The vulnerability indexes of all 324 sections in the Beijing Subway are shown in Figure 5. This shows that only a few sections have a larger effect on the passenger flow in the network and most of the sections have relatively low indexes. As shown by the green dotted line in Figure 5, 70% of the sections have indexes in the range of [(0, 1.25%), (0, 6.00%)] and only 30% of the sections in the ranger of [(1.25%, 2.50%), (6.00%, 12.00%)]. The location of the sections corresponding to the Pareto solution is shown in Figure 6. The disruption of section ①, i.e., Taoranting–Caishikou (TRT–CSK) in Subway Line 4 causes the largest passenger loss . Because of the lack of turn-back tracks, the disruption of section ① leads to the secondary disruption of the four adjacent sections. Then, the five sections from Gongyixiqiao (GYXQ) to Caishikou (CSK) are all disrupted, which forces a large number of passengers to abandon the URT because of the lack of detour routes. The disruption of section ④, i.e., Chaoyangmen–Dongdaqiao (CYM–DDQ) in Subway Line 6 causes the largest detour delay because passengers can detour to Subway Line 1, which is parallel to Subway Line 6. The disruption of sections ② and ③ not only causes a large detour delay but also affects the accessibility of a large number of passengers, which also greatly affects the passenger flow in the network.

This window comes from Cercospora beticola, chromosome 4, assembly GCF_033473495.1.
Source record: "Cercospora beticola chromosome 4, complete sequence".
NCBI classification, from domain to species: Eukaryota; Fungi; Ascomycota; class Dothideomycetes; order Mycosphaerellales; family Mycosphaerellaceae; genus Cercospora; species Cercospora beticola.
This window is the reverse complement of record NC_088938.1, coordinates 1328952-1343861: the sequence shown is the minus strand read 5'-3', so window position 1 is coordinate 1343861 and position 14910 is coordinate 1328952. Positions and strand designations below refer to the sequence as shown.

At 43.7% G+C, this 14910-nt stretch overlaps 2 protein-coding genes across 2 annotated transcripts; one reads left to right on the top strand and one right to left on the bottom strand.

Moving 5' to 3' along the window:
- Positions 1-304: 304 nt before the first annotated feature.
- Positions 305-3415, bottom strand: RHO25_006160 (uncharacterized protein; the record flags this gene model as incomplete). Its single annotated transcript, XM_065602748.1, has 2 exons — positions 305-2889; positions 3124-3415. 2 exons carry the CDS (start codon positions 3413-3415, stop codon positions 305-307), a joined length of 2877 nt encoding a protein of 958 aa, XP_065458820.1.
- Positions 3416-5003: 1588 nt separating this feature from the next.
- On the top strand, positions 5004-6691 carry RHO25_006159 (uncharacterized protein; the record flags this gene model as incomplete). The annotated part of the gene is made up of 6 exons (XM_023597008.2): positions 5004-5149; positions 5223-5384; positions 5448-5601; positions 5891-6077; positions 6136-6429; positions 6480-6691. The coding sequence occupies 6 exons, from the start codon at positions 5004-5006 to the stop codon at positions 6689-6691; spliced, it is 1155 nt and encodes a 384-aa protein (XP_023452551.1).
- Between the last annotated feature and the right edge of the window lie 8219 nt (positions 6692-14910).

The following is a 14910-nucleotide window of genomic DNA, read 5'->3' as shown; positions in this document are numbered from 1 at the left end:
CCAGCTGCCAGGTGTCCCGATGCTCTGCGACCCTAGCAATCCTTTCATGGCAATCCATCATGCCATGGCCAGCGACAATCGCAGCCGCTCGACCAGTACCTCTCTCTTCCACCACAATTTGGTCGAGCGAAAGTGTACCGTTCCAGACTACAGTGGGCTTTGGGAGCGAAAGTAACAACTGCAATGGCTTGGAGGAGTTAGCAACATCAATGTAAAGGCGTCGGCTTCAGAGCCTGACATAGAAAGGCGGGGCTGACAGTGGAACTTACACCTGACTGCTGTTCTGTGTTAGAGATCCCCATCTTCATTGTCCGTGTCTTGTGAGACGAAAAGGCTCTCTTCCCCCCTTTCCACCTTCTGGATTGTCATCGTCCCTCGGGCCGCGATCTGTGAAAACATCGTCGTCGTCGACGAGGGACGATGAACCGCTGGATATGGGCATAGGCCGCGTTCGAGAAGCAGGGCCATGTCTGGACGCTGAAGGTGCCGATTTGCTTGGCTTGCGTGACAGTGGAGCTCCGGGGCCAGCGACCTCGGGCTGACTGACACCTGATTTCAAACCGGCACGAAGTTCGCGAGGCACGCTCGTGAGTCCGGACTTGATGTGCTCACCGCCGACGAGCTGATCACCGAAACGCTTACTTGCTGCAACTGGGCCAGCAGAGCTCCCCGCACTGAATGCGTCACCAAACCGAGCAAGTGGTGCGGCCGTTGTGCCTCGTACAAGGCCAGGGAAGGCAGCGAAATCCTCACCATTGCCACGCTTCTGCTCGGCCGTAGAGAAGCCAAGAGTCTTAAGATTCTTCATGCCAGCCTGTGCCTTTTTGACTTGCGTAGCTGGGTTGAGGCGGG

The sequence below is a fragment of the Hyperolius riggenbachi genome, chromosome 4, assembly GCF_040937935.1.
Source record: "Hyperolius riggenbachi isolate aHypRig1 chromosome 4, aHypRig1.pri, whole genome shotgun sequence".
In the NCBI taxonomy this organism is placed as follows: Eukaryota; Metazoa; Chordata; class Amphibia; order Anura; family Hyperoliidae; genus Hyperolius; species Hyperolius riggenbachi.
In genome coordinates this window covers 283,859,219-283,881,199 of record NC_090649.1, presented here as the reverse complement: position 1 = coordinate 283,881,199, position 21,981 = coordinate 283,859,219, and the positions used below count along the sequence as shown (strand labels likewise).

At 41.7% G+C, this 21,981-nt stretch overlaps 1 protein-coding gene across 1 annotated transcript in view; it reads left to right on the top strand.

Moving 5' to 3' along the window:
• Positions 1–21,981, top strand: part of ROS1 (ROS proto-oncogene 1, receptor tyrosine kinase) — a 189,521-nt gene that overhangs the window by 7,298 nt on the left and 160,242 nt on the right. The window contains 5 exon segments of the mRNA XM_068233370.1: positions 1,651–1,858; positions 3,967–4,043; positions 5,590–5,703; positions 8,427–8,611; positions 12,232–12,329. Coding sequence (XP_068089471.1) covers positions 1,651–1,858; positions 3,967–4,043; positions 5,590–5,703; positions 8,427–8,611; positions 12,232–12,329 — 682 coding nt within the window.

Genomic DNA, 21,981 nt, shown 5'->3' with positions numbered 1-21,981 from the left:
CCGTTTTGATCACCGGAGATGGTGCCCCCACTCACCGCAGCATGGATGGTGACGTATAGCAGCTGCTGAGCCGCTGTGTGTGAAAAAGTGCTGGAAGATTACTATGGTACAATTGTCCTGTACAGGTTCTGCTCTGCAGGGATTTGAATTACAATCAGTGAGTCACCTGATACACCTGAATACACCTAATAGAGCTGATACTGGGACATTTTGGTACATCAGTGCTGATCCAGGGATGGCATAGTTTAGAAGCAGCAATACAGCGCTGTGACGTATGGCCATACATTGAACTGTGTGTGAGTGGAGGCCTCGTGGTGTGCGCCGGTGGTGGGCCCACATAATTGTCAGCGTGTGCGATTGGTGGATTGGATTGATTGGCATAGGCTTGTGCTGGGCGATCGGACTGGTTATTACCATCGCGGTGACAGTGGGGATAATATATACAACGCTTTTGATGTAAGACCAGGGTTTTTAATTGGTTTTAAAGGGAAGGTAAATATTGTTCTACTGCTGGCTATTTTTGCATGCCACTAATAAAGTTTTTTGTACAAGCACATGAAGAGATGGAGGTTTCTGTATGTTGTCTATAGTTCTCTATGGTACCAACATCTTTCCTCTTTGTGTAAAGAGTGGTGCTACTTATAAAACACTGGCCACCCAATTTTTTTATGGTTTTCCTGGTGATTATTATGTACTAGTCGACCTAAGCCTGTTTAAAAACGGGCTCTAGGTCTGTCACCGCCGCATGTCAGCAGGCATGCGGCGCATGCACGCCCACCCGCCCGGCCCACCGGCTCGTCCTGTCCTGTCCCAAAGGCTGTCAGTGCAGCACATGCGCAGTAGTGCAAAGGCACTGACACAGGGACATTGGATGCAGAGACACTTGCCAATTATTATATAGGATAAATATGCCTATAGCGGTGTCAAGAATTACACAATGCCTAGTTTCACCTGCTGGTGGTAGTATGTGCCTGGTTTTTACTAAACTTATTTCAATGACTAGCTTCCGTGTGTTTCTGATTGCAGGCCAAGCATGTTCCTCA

Vulnerability indexes and in each section in the network are shown in Figures 7(a) and 7(b), respectively, which show that the sections with large detour delay are usually located in the dense area in the network or in a loop line because the passengers have an alternative route to detour once this type of section is disrupted. Correspondingly, the sections in the suburban radial lines usually suffer from a relatively lower detour delay because of the lack of alternative routes. In contrast, the sections with large passenger loss are usually located at the junction of the radial and loop lines. Once these sections are disrupted, a large number of passengers will abandon the URT because no alternative route is available.
5.2. Multi-Section Disruption Case: Identification of Critical Section Combination